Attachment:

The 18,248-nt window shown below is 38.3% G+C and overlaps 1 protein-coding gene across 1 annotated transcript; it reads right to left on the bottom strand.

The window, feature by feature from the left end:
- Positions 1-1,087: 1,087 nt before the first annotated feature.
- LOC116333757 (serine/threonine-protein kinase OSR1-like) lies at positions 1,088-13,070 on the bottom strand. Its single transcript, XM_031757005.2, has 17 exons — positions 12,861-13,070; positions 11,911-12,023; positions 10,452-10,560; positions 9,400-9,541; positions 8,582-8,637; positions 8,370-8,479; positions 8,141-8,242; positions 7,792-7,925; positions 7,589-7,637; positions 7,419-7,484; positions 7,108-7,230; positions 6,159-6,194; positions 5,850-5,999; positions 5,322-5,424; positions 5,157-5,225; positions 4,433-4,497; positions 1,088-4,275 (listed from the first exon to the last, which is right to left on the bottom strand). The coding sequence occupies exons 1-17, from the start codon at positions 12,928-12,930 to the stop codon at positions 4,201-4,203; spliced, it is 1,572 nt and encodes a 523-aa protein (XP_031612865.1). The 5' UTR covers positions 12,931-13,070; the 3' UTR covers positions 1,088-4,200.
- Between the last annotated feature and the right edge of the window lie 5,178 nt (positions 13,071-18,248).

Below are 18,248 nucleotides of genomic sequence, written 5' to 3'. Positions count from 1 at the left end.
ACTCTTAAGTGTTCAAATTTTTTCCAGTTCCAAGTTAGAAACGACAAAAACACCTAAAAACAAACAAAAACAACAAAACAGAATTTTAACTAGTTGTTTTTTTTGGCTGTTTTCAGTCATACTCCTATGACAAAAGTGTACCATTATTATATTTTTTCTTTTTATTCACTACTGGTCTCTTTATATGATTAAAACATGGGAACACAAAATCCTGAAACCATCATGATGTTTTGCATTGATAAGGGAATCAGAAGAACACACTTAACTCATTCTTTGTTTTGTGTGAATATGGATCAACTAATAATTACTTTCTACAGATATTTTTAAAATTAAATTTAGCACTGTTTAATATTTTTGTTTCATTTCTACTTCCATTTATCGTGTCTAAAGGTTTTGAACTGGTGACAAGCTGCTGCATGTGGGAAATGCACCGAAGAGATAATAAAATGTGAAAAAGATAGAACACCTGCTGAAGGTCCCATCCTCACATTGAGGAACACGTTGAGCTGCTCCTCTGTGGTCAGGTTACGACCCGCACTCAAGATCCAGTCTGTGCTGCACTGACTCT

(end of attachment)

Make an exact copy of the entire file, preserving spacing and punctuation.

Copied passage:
The 18,248-nt window shown below is 38.3% G+C and overlaps 1 protein-coding gene across 1 annotated transcript; it reads right to left on the bottom strand.

The window, feature by feature from the left end:
- Positions 1-1,087: 1,087 nt before the first annotated feature.
- LOC116333757 (serine/threonine-protein kinase OSR1-like) lies at positions 1,088-13,070 on the bottom strand. Its single transcript, XM_031757005.2, has 17 exons — positions 12,861-13,070; positions 11,911-12,023; positions 10,452-10,560; positions 9,400-9,541; positions 8,582-8,637; positions 8,370-8,479; positions 8,141-8,242; positions 7,792-7,925; positions 7,589-7,637; positions 7,419-7,484; positions 7,108-7,230; positions 6,159-6,194; positions 5,850-5,999; positions 5,322-5,424; positions 5,157-5,225; positions 4,433-4,497; positions 1,088-4,275 (listed from the first exon to the last, which is right to left on the bottom strand). The coding sequence occupies exons 1-17, from the start codon at positions 12,928-12,930 to the stop codon at positions 4,201-4,203; spliced, it is 1,572 nt and encodes a 523-aa protein (XP_031612865.1). The 5' UTR covers positions 12,931-13,070; the 3' UTR covers positions 1,088-4,200.
- Between the last annotated feature and the right edge of the window lie 5,178 nt (positions 13,071-18,248).

Below are 18,248 nucleotides of genomic sequence, written 5' to 3'. Positions count from 1 at the left end.
ACTCTTAAGTGTTCAAATTTTTTCCAGTTCCAAGTTAGAAACGACAAAAACACCTAAAAACAAACAAAAACAACAAAACAGAATTTTAACTAGTTGTTTTTTTTGGCTGTTTTCAGTCATACTCCTATGACAAAAGTGTACCATTATTATATTTTTTCTTTTTATTCACTACTGGTCTCTTTATATGATTAAAACATGGGAACACAAAATCCTGAAACCATCATGATGTTTTGCATTGATAAGGGAATCAGAAGAACACACTTAACTCATTCTTTGTTTTGTGTGAATATGGATCAACTAATAATTACTTTCTACAGATATTTTTAAAATTAAATTTAGCACTGTTTAATATTTTTGTTTCATTTCTACTTCCATTTATCGTGTCTAAAGGTTTTGAACTGGTGACAAGCTGCTGCATGTGGGAAATGCACCGAAGAGATAATAAAATGTGAAAAAGATAGAACACCTGCTGAAGGTCCCATCCTCACATTGAGGAACACGTTGAGCTGCTCCTCTGTGGTCAGGTTACGACCCGCACTCAAGATCCAGTCTGTGCTGCACTGACTCT